The incidence of obesity-related cancers has sharply increased among adolescent and young adult (AYA) patients, though smoking-related cancers have decreased, according to a study published in JNCI Journal of the National Cancer Institute.

AYA cancers are recognized as a unique spectrum of malignancies, yet most epidemiological studies stratify this population in with children or adults. As a result, there is a lack of knowledge about the characteristics of AYA cancers. The purpose of this study was to characterize the incidence of cancer in this population.

The study included 1,846,588 new AYA cancer cases diagnosed between 1998 and 2012 from 41 countries obtained from the International Agency for Research on Cancer’s CI5plus database. AYA cancers were defined as those diagnosed among individuals aged 15 to 39 years.

Overall cancer incidences varied with countries, as some demonstrated a trend of increasing incidence, while 2 countries showed a downward trend and 16 had plateaued. The incidences of obesity-related cancers were increasing, including cancers of the uterus, pancreas, gallbladder, and liver in some countries. Smoking related-cancers decreased, with the incidence of lung cancer decreasing.


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There were more specific trends observed. For example, the incidence of thyroid cancer increased in 33 countries. For colon cancer, the incidence was stable in 24 countries, but increasing in 17, including among white Americans and in the United Kingdom.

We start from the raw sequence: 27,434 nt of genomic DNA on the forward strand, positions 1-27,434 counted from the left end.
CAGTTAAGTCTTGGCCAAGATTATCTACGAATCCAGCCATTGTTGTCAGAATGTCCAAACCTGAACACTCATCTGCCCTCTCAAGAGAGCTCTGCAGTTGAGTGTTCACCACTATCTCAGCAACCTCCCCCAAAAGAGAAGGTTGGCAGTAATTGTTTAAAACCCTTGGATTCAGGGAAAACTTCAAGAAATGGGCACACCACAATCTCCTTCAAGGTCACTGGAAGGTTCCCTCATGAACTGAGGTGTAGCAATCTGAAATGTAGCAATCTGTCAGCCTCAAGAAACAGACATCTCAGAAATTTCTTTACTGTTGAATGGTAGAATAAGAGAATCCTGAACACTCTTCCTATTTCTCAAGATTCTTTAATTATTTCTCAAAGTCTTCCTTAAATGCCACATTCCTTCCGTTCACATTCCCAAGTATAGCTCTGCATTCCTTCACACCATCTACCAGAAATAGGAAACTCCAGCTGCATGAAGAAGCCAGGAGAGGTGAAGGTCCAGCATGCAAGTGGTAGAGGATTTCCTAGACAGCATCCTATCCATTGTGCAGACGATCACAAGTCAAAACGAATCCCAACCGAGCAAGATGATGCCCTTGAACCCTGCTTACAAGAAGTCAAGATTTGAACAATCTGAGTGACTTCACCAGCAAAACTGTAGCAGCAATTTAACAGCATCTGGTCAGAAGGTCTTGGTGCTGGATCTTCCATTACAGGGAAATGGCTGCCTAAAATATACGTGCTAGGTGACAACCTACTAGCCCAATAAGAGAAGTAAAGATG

The incidence of breast cancer as stable in 21 countries, but rising in 19 countries, including those located within Western and Eastern Europe and Asia. The incidence of testicular cancer increased in 22 countries.

The authors concluded, “our results have demonstrated unique trends in the incidence of AYA cancer.” They added that “these data advocate for prevention and screening strategies that are of the most relevance in the represented AYA population and indicate future health-care needs.”

Reference

Gupta S, Harper A, Ruan Y, et al. International trends in the incidence of cancer among adolescents and young adults. JNCI J Natl Cancer Inst. 2020;112:djaa007. doi:10.1093/jnci/djaa007